Another way to think about MVC, many said this analogy helps

This post about MVC concepts using a simple analogy has been edited a few times over the years. It is intended for those who are starting to grasp the basics of the MVC paradigm, but are having a bit of a hard time understanding some of the rules and concepts.

We’ll use this interesting analogy that I thought works quite well to further clarify some things…

So, let’s imagine a bank.

The safe is the Database this is where all the most important goodies are stored, and are nicely protected from the outside world.

Then we have the bankers or in programmatic terms the Models. The bankers are the only ones who have access to the safe (the DB). They are generally fat, old and lazy, which follows quite nicely with one of the rules of MVC: *fat models, skinny controllers*. We’ll see why and how this analogy applies a little later.

Now we’ve got our average bank workers, the gophers, the runners, the Controllers. Controllers or gophers do all the running around, that’s why they have to be fit and skinny. They take the loot or the information from the bankers (the Models) and bring it to the bank customers the Views.

The bankers (Models) have been at the job for a while, therefore they make all the important decisions. Which brings us to another rule of MVC: *keep as much business logic in the model layer as possible*. The controllers, our average workers, should not be making any important decisions, they ask the banker for details, get the info, and pass it on to the customer (the View).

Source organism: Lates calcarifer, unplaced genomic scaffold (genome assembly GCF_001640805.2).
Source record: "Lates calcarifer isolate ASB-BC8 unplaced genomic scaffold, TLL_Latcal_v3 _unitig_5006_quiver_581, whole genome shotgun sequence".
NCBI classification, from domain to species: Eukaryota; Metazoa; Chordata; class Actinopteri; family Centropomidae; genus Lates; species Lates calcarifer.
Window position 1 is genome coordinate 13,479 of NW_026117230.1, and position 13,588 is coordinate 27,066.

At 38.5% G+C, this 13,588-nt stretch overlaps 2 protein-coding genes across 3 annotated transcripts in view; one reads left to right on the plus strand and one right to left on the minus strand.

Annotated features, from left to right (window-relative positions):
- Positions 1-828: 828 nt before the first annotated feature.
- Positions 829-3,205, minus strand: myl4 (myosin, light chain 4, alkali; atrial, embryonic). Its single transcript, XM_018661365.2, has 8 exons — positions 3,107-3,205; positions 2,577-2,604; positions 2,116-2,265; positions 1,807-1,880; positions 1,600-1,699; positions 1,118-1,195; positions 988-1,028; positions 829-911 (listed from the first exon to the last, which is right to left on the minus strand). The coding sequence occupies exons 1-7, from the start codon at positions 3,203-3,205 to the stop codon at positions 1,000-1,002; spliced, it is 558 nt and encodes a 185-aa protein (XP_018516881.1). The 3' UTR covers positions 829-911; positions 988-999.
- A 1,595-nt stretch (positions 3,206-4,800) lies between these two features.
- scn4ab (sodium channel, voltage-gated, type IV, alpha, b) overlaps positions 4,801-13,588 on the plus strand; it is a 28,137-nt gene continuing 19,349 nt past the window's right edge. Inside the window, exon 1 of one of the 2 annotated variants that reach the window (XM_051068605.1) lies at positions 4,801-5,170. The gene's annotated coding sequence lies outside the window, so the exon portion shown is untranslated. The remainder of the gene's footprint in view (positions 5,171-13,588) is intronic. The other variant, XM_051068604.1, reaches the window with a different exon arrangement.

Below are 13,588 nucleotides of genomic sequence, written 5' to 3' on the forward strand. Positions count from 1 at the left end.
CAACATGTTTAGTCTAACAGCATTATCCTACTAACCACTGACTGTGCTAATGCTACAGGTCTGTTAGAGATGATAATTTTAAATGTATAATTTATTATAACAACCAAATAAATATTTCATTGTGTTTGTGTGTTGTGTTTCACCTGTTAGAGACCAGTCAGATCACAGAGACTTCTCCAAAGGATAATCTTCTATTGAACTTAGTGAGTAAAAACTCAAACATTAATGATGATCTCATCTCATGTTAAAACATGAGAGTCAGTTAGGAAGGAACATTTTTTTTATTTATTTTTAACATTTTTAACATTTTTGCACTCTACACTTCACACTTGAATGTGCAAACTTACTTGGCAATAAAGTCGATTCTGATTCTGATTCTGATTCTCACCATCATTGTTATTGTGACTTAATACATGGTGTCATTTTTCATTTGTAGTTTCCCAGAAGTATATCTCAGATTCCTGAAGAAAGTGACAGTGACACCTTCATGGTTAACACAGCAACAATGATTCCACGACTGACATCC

Hence, we continue to follow the rule of *fat models, skinny controllers*. The gophers do not make critical decisions about the flow of the business logic, but they cannot be plain dumb (thus a little business logic in the controller is OK). However, as soon as the gopher begins to think too much the banker gets upset and your bank (or you app) goes out of business. So again, in MVC terms, always remember to offload as much business logic (or decision making) to the Model layer.

Please note, that many times stuffing more code into a single User.php file may not be the best idea, therefore most framework allow to extend (but more importantly separate) basic functionally that may be needed by one or more models into “services”, “behaviors” or simply additional libraries which are used in your models.

Now, the bankers sure as hell aren’t going to talk to the customers (the View) directly, they are way too important in their cushy chairs for that. Thus another rule of MVC is followed: Models should not talk to Views. This communication between the banker and the customer (the Model and the View) is always handled by the gopher (the Controller).